Joshua Harskamp, Diploma Unit 14, Fifth Year

Nicholas Boas Travel Scholarship

This travel scholarship, established in memory of former AA student Nicholas Boas (1975-1998) allows AA students to spend three weeks in Rome in July annually, based at the British School in Rome

Maria Brewster, History and Critical Thinking

History and Theory Studies Writing Award

Established in 2012, the HTS Writing Awards for First, Second and Third Year students aim to encourage students to have greater ambitions for their written work

Judi Diab, First Year

Gabrielle Eglen, Intermediate Unit 5, Second Year

Ran Ben Shaya, Intermediate Unit 9, Third Year

Media Studies Annual Prizes

Awarded to the exemplary Media Studies work at First and Second Year levels

Su Yeon Mun, First Year

Maya Kleiman, Intermediate Unit 12, Second Year

Technical Studies 2014/2015

Awarded to the outstanding Techinical Projects at Third and Fifth year levels

Camille Bongard, Intermediate Unit 5, Third Year

Dalia Matsuura, Diploma Unit 16, Fifth Year

Student Choice Diploma Honours

As voted for by the students

Dalia Matsuura, Diploma Unit 16, Fifth Year

Mark Fisher Scholarship

Sean Gwee, Intermediate Unit 5

Contact

Admissions Co-ordinator
Registrar’s Office
AA School of Architecture
36 Bedford Square
London WC1B 3ES

T: 020 7887 4051
F: 020 7414 0779
scholarships@aaschool.ac.uk

The Architectural Association, Inc. is incorporated as a company limited by guarantee (No.171402) and registered as a charity (No. 311083). Registered office: 36 Bedford Square, London WC1B 3ES, 020 7887 4000

Click here to read the AA’s latest review report.

Click here to read the AA’s latest action plan.

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Welcome to 2019-20

Dear School Community,

The Architectural Association is a place where we forget our labels as architects, as artists, as economists, as writers, as poets, and we become citizens of the world – a world that we believe we can change, transform into something other, more interesting, more radical, more free, more equal, more us. The new academic year brings a series of important conversations to the forefront of architectural education and contemporary culture through new and familiar voices and projects. There are urgent tasks at hand. Our programmes throughout the school have accepted the challenge to address issues of climate and ethics. As architects we always speak on behalf of the other, but we also need to constantly ask ourselves, who has the right to speak, and on behalf of whom? How am I affecting the environment with my actions? How can I care more about others?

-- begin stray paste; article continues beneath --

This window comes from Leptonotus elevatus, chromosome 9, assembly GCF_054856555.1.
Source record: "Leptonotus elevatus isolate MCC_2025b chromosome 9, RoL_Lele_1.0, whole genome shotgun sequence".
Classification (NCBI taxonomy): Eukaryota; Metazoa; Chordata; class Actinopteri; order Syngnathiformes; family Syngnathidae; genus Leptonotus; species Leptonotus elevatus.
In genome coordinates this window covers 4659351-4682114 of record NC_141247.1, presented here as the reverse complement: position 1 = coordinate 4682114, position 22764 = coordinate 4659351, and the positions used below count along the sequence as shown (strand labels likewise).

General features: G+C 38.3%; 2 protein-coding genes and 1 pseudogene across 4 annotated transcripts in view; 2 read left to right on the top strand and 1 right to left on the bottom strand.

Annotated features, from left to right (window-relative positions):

This year I invite us all to practice radical empathy, to care about the planet, the other and the future. To listen, to ask, to share, to discuss, to debate, but ultimately to care. 

Like every year, new appointments and initiatives will expand both our academic and institutional horizons. Academic voices joining us are: filmmakers Ila Bêka and Louise Lemoine, whose work focuses on experimental narratives and cinematographic forms in relation to contemporary architecture and the urban environment; Berlin-based architect Sam Chermayeff (AA Alumni), founder of the practice June 14; Didier Fiúza Faustino (AA Tutor 2010-16), an architect and artist working on the relationship between the body and space; Gabu Heindl, an architect and urban planner who is the head of GABU Heindl Architektur in Vienna, an interdisciplinary studio specialising in public interventions, cultural and social buildings; David Kohn, London-based architect and founder of David Kohn Architects working internationally on arts, education and residential projects; Viviana Muscettola, an associate director at Zaha Hadid Architects and an executive member of the Council for Tall Buildings and Urban Habitat; OMMX, a London-based practice led by Hikaru Nissanke and Jon Lopez; OFIS, an international architecture office based in Ljubljana and led by Špela Videčnik and Rok Oman (both AA Alumni); Superpool, an international research-based architecture practice located in Istanbul and led by Selva Gürdoğan and Gregers Tang Thomsen; and Bostjan Vuga (AA Alumni), architect and founder of SADAR+VUGA. Other people joining us include Eleanor Dodman, Liza Fior, Alexandra Daisy Ginsberg, Lizy Huyghe, Guan Lee,  Melodie Leung, Gili Merin, Ivan Morrison, Anna Muzychak, Bushra Mohamed, Jonathan Robinson, Alvaro Velasco Perez and James Westcott. This diversity of new voices, will add to the units and programmes and will continue the multiplicity of agendas that the AA is known for. 

Every course, programme and unit throughout the school operates under a highly specific and idiosyncratic methodology, which offers every student a myriad of options and possibilities. More about the overall academic offerings can be found here. More about Experimental Programme units and staff can be found here; Diploma Programme units and staff can be found here and information about the unit selection process can be found here.